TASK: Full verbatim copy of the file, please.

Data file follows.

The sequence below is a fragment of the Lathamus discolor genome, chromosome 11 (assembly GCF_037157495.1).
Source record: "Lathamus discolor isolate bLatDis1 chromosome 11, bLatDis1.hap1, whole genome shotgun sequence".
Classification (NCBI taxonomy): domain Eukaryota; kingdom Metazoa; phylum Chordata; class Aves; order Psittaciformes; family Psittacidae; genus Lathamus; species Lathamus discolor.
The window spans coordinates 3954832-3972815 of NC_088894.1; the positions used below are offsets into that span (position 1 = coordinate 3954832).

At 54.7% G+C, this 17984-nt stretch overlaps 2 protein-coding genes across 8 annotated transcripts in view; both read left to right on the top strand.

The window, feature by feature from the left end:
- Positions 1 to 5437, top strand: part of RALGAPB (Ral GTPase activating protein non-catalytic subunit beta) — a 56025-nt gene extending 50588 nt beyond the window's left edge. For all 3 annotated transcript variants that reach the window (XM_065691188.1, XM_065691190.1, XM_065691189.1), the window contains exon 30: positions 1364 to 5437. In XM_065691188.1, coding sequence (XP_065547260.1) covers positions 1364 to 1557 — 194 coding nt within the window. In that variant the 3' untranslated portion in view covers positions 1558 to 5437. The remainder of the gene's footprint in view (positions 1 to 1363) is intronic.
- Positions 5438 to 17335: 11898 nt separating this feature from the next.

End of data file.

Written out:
The sequence below is a fragment of the Lathamus discolor genome, chromosome 11 (assembly GCF_037157495.1).
Source record: "Lathamus discolor isolate bLatDis1 chromosome 11, bLatDis1.hap1, whole genome shotgun sequence".
Classification (NCBI taxonomy): domain Eukaryota; kingdom Metazoa; phylum Chordata; class Aves; order Psittaciformes; family Psittacidae; genus Lathamus; species Lathamus discolor.
The window spans coordinates 3954832-3972815 of NC_088894.1; the positions used below are offsets into that span (position 1 = coordinate 3954832).

At 54.7% G+C, this 17984-nt stretch overlaps 2 protein-coding genes across 8 annotated transcripts in view; both read left to right on the top strand.

The window, feature by feature from the left end:
- Positions 1 to 5437, top strand: part of RALGAPB (Ral GTPase activating protein non-catalytic subunit beta) — a 56025-nt gene extending 50588 nt beyond the window's left edge. For all 3 annotated transcript variants that reach the window (XM_065691188.1, XM_065691190.1, XM_065691189.1), the window contains exon 30: positions 1364 to 5437. In XM_065691188.1, coding sequence (XP_065547260.1) covers positions 1364 to 1557 — 194 coding nt within the window. In that variant the 3' untranslated portion in view covers positions 1558 to 5437. The remainder of the gene's footprint in view (positions 1 to 1363) is intronic.
- Positions 5438 to 17335: 11898 nt separating this feature from the next.